Takata's massive airbag recall could be worst than originally feared.

Bloomberg is reporting that a source familiar with the supplier — responsible for the biggest recall in auto industry history — is projecting a worst-case scenario recall cost of $24 billion. To put that staggering amount in perspective, the news agency had gotten a calculated estimate by a Jeffries Group LLC analyst of $7 billion just last month.

So, how did a source familiar with the situation arrive at such a number? Well, according to Bloomberg, the person, who spoke under the condition of anonymity, calculated a doomsday recall scenario as one that would entail replacing 287.5 million airbag inflators, which would in turn deliver that projection of almost a quarter of a trillion dollars.

Bloomberg additionally reports that the projection is nearly quadruple the amount of Takata's fiscal-year revenue projections ending this month.

"At this juncture, the possibility of negative net worth cannot be completely denied," Masahiro Akita and Koji Takahashi, Credit Suisse Group AG analysts, wrote in a statement to the news agency Wednesday. 

While this projection may not pan out to be true and the actual recall cost could still be closer to $7 billion, there's no doubt that Takata's reputation has been shattered throughout this trying ordeal. Already, the National Highway Traffic Safety Administration (NHTSA) has declared the company responsible for nine deaths in the U.S. after the airbag inflators burst, ejecting projectiles of plastic and metal.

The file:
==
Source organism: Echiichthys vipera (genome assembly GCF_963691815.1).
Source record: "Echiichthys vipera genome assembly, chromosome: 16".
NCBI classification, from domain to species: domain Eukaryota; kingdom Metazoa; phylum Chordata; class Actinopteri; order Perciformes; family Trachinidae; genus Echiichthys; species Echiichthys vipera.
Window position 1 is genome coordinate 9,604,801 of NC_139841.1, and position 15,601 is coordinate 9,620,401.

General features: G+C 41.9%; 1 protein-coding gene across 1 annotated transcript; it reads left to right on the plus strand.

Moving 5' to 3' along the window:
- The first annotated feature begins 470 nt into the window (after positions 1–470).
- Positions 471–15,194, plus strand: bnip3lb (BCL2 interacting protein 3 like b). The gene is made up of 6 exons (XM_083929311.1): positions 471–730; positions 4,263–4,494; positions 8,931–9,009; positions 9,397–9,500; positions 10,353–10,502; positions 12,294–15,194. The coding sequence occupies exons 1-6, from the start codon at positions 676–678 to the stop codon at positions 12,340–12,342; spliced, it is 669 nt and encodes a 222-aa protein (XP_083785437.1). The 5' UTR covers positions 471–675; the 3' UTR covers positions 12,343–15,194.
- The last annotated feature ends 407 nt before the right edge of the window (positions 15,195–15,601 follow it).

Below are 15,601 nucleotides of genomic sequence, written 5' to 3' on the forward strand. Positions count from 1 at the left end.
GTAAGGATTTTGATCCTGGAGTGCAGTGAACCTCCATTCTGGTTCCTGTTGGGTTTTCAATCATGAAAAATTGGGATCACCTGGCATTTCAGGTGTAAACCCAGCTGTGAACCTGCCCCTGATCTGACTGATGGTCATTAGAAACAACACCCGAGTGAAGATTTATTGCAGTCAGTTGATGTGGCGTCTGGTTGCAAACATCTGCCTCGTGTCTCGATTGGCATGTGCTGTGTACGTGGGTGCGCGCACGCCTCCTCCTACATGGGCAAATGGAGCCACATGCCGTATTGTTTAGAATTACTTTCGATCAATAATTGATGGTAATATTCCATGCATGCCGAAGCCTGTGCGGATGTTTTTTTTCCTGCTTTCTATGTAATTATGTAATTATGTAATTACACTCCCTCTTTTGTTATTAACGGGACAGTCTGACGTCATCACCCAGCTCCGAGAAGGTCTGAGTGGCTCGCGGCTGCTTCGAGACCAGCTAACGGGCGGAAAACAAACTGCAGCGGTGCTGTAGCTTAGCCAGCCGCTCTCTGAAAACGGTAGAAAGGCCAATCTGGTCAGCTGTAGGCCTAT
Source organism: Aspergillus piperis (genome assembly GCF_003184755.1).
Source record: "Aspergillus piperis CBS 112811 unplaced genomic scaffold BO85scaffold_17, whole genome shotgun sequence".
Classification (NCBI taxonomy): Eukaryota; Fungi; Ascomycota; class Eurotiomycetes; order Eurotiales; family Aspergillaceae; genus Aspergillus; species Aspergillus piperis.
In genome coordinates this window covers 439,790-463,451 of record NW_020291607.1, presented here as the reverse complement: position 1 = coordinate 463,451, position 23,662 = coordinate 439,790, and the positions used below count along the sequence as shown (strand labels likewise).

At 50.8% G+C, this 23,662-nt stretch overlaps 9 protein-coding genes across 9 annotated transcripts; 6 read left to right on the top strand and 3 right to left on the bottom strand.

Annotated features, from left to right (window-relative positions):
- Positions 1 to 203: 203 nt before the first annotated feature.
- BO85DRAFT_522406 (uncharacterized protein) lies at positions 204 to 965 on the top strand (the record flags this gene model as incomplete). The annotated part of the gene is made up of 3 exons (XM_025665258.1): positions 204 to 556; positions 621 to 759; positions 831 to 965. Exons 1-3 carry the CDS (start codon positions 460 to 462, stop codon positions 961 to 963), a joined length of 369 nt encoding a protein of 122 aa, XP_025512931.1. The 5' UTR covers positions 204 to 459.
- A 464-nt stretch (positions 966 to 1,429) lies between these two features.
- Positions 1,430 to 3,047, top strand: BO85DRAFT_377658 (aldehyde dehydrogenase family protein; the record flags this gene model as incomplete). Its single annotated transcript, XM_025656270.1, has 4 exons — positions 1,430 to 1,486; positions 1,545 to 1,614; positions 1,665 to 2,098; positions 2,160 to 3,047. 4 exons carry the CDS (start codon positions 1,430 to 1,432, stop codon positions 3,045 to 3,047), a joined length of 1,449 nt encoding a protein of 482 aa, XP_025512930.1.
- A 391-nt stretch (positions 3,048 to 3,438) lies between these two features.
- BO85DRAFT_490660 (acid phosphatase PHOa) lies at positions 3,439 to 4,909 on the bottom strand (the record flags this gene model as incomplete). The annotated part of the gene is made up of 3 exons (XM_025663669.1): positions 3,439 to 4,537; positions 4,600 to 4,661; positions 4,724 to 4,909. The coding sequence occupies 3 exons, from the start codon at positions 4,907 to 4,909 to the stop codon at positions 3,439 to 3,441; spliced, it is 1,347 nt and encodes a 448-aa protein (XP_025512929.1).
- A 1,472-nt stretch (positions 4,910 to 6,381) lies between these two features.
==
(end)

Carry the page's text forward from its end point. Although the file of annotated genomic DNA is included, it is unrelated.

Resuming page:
"It is not difficult to imagine how hard it will be for Takata to rebuild its financial standing if the expenses are apportioned," Takaki Nakanishi, a Jefferies analyst, wrote in a report late last month, as reported by Bloomberg. "The Japanese automotive industry cannot avoid seriously adopting an exit strategy from the Takata issue."

Car and Driver estimates that 34 million vehicles are potentially affected in the U.S. by Takata's faulty airbag inflators with an additional seven million being recalled worldwide. Within that, the NHTSA released a list of vehicles affected, ranging from models belonging to the following automakers: BMW, FCA (Chrysler), Daimler Trucks North America, Daimler Vans USA LLC, Ford, General Motors, Honda, Mazda, Mercedes-Benz, Mitsubishi, Nissan, Subaru, Toyota and Volkswagen.

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